During a phone interview in late July, Supervisor Joe Simitian said that, while there are going to be hard questions asked of public health officials in a crisis, "to threaten the safety and well-being of anyone working to keep us safe is appalling."
It is a line that should never be crossed, he said.
"I'm concerned there are too many people who think it's OK to cross that line. In almost any crisis, circumstances bring out the best and the worst in people," he said. "This is one of those times when even a small minority and not even a significant minority, can do real damage."
DeBurgh said the threats and intimidation might have a chilling effect on public health, both during and after the pandemic. She is worried communities could lose accomplished individuals such as Cody in the wake of the pressure. Those doctors and related medical professionals could choose to go into the much more lucrative private practice rather than put up with the demands of their public health roles, she said.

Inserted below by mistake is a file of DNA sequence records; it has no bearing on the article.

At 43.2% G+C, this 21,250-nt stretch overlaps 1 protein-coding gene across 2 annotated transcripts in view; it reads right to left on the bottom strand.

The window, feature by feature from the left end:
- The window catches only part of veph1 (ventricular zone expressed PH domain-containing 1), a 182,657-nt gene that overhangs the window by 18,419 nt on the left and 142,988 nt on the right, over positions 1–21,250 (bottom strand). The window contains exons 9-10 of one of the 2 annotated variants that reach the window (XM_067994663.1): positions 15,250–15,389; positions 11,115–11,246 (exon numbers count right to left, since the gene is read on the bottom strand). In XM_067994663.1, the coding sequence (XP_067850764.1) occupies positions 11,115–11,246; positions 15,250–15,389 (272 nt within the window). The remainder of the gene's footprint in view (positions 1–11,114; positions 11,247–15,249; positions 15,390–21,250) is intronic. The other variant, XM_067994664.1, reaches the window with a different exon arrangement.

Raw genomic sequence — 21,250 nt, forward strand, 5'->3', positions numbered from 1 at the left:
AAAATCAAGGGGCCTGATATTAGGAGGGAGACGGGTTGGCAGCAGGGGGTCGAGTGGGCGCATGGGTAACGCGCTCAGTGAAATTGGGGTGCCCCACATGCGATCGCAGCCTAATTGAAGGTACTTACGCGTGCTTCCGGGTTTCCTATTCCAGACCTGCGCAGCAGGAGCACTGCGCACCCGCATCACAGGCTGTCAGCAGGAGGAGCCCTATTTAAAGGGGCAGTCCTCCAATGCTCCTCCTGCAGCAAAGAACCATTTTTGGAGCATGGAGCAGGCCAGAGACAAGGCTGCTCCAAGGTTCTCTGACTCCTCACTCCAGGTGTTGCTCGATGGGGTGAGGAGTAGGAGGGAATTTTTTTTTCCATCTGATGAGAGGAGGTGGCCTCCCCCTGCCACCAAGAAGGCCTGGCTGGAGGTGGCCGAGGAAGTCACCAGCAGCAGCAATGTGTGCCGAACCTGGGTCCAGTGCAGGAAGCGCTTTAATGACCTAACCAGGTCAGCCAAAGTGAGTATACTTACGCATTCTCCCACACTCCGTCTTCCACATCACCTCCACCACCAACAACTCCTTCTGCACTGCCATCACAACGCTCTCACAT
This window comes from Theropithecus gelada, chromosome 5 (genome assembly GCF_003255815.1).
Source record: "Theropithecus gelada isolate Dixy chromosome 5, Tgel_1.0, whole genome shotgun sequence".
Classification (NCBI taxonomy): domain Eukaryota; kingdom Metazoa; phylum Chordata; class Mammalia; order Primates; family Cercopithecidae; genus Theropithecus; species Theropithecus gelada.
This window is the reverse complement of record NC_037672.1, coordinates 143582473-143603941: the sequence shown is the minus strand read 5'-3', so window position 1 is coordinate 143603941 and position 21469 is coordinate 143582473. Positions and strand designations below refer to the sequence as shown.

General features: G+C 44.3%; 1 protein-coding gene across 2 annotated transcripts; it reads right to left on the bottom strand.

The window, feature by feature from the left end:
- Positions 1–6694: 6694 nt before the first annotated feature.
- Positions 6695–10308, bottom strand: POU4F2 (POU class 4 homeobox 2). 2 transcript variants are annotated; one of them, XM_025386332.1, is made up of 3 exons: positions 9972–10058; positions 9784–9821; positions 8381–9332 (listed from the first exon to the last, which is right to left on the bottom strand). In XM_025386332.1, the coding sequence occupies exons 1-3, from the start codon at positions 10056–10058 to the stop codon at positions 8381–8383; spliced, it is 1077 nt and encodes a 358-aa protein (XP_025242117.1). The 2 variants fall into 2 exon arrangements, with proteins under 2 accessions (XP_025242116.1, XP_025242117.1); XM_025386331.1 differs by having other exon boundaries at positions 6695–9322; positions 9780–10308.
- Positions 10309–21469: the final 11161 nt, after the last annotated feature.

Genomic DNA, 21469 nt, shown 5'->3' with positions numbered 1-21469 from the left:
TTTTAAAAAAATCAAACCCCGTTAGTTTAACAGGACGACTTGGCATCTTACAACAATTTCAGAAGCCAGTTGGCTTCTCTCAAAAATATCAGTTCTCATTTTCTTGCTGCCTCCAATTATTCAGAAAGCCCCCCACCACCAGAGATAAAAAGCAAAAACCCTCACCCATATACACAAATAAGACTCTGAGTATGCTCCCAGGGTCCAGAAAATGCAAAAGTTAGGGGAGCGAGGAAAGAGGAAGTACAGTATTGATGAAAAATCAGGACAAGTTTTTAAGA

"Who is going to want to step into this role if by doing so they are going to be threatened?" she said.
Taken altogether, the burnout, threats and intimidation experienced by public health officials during the COVID-19 pandemic could have devastating and long-lasting impacts on public health agencies for years to come, she said.
The pandemic has exposed longtime and ongoing weaknesses in the public health system, she said. While public health officers have come under scrutiny for not ramping up testing more quickly during the pandemic, DeBurgh said systemic underfunding of public health agencies is to blame.
"Many public health labs have closed in recent years. Since 2003, 10 local public health laboratories have closed in California. There are now 29 local public health labs in our state, the same number there were in 1950, when the population of California was just over 10 million," she said in an email.